I want to do a similar thing to the OP, but I'm at the point where I pretty much have a zero'd out balance right now. Do you have some advice on how I can share my structure now?

My issue is that my articles only have one class of share declared:
> The corporation is authorized to issue an unlimited number of common shares.

I spoke to my accountant and a lawyer, who wanted to charge me $2k + fees for a Section 86 reorganisation and to amend my articles of incorporation with a new set of share classes. This seemed a bit excessive to me... I can see that i can amend the articles online ($200) or restate them ($100). Not sure if I would need an article 86, or if i can do this myself? Any advice welcome...

TOSI issues are also a problem, since I am a services based company. My wife will be doing some work for the business, but not sure if it will average out 20hrs (she already has another job)... I need to inject about $40k into the business, so probably best that this comes from her as an investor/loan?

thanks
Jr. Member
Jan 18, 2017
166 posts
122 upvotes
This unfortunately is a bit beyond the scope of the forum. Having said that, the accountant/lawyer quote to revise your share structure sounds about right.

What might be worth doing is just incorporating a new corporation with the correct share structure in place. Seems a bit redundant, but assuming you can do the incorp for about $500, you'd be ahead compared to paying $2k to the accountants and lawyers.

But like I tell clients, how much is your time worth? Sometimes it's easier to just pay the bill and have things done right from the start.
Kamdo wrote: I want to do a similar thing to the OP, but I'm at the point where I pretty much have a zero'd out balance right now. Do you have some advice on how I can share my structure now?

My issue is that my articles only have one class of share declared:
> The corporation is authorized to issue an unlimited number of common shares.

I spoke to my accountant and a lawyer, who wanted to charge me $2k + fees for a Section 86 reorganisation and to amend my articles of incorporation with a new set of share classes. This seemed a bit excessive to me... I can see that i can amend the articles online ($200) or restate them ($100). Not sure if I would need an article 86, or if i can do this myself? Any advice welcome...

TOSI issues are also a problem, since I am a services based company. My wife will be doing some work for the business, but not sure if it will average out 20hrs (she already has another job)... I need to inject about $40k into the business, so probably best that this comes from her as an investor/loan?

thanks
______
Canadian & US tax guy
Deal Addict
May 22, 2003
4194 posts
1776 upvotes
Vancouver
We went through this a few years ago when I was added as a shareholder to my wife's corporation. We ended up going through the section 86 freeze route.
Newbie
Jul 13, 2018
66 posts
144 upvotes
Ottawa
crossborderguy wrote: But like I tell clients, how much is your time worth?
I'm on RFD. I'll drive cross town to save $2, so clearly not a lot Face With Tears Of Joy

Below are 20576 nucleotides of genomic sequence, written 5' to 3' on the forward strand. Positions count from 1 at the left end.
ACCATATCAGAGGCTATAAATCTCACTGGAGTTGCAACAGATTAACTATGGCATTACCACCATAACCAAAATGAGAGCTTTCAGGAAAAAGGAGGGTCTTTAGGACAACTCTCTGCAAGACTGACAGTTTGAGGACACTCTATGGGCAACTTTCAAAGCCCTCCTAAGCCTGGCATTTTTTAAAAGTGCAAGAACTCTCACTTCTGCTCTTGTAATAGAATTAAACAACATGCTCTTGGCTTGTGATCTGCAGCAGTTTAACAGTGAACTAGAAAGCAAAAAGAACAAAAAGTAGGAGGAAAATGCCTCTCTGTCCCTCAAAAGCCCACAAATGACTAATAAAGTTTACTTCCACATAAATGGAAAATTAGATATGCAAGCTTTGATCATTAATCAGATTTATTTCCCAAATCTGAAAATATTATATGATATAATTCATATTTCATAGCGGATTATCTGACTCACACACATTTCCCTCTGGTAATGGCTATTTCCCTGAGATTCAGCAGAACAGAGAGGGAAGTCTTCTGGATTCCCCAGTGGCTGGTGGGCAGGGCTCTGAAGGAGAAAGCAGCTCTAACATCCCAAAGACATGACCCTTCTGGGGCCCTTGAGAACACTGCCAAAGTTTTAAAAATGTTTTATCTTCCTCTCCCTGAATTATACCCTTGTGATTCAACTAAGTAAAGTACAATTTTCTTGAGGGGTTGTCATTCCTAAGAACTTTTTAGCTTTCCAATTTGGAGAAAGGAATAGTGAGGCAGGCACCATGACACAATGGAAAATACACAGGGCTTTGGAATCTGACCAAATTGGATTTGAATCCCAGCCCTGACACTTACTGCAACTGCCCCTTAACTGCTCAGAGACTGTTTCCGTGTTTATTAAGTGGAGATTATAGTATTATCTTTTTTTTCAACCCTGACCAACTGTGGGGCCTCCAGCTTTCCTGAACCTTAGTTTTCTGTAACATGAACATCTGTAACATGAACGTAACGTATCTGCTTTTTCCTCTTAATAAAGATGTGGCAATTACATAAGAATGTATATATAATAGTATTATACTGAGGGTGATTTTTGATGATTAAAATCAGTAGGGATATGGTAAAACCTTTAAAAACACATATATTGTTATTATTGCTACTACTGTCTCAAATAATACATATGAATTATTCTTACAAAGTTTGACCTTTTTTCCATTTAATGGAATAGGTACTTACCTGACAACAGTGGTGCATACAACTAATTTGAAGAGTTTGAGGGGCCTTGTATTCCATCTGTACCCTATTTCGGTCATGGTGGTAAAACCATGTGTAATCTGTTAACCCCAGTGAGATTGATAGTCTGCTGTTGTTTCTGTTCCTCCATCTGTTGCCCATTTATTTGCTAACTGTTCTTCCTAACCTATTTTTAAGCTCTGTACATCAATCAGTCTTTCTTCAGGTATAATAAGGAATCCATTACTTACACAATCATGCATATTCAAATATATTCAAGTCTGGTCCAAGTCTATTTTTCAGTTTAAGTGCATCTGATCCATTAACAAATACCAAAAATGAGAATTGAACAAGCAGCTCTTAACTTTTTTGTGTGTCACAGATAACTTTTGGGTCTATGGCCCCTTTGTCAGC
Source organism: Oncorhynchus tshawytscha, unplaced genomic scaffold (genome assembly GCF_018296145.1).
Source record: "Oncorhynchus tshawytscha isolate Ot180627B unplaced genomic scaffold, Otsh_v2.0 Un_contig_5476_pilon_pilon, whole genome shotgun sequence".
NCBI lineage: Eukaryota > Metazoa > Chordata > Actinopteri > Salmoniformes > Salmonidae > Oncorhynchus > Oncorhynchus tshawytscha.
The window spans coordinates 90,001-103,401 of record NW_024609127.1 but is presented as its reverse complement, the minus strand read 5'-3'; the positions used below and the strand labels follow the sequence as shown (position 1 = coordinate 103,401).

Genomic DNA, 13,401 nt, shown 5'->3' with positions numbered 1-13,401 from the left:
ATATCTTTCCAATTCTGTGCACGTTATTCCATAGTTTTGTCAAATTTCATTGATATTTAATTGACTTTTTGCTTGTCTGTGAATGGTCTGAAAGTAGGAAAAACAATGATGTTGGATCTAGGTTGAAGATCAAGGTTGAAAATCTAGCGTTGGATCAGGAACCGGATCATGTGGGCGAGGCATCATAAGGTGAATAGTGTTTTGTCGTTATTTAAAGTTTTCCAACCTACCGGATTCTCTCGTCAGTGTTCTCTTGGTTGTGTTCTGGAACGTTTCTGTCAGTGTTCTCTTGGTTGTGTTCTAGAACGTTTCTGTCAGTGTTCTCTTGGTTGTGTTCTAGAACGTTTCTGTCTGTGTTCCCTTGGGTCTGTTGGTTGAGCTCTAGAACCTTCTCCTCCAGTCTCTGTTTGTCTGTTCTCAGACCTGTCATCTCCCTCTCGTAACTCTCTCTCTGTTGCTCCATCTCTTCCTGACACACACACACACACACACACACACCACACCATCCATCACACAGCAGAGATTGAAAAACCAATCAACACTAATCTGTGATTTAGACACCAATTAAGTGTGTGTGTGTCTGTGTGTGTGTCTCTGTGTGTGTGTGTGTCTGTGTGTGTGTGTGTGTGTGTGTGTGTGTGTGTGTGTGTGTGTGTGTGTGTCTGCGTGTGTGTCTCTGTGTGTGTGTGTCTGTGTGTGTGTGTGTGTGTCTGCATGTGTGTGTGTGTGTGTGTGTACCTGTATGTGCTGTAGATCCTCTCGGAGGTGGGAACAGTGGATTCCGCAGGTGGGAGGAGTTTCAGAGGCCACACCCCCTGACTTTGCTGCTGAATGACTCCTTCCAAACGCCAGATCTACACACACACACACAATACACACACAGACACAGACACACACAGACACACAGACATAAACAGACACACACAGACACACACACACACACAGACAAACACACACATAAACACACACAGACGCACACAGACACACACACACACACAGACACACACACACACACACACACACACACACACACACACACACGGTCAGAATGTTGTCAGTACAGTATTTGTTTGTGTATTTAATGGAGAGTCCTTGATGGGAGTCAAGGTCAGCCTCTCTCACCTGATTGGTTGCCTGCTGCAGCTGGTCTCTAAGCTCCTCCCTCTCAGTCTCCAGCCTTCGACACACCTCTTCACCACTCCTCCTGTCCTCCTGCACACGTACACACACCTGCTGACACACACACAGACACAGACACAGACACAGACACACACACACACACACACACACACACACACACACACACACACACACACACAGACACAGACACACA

Thanks guys, seems like there is quite a bit involved rather than a couple of standard forms/agreements then. I'll have a little think about it and decide whether to open a new corp or amend it through the lawyer. Thanks.
Newbie
User avatar
Mar 8, 2020
3 posts
2 upvotes
Vancouver
CRA stated in their website about split income:

The Department of Finance consultation paper, Tax Planning Using Private Corporations, released on July 18, 2017, included proposed amendments to expand the existing tax on split incomeFootnote1 to restrict income sprinkling involving adult individuals. The consultation period for public comments on the paper ended on October 2, 2017. Based on the comments received during that period, revised draft legislative proposals were released on December 13, 2017 (the "Proposals"). These new rules are proposed to be applicable to the 2018 and subsequent taxation years.

Overview
The Proposals will expand the tax on split income to amounts received by an adult individual. In this context, "split income" will generally include dividends or interest, but not salary, paid by a private corporationFootnote2 directly or indirectlyFootnote3 to an individual from a related business ("Related Business")Footnote4 in respect of the individual and certain capital gains unless the amount falls within a specific exclusion (the "Excluded Amount" or "Excluded Amounts").

Under the Proposals, the following will be Excluded Amounts from split income:

For adult individuals – amounts received from an excluded business ("Excluded Business"):

Excluded Business: amounts derived from a Related Business where the individual was actively engaged on a regular, continuous and substantial basis ("Actively Engaged") in the activities of the business in the taxation year or in any five prior taxation years of the individual.

An individual will be deemed to be Actively Engaged if the individual works in the business at least an average of 20 hours per week during the portion of the taxation year of the individual that the business operates, or meets that requirement for any five prior years. The five taxation years need not be consecutive. In any other case, whether an individual is Actively Engaged will depend on the facts and circumstances of that case.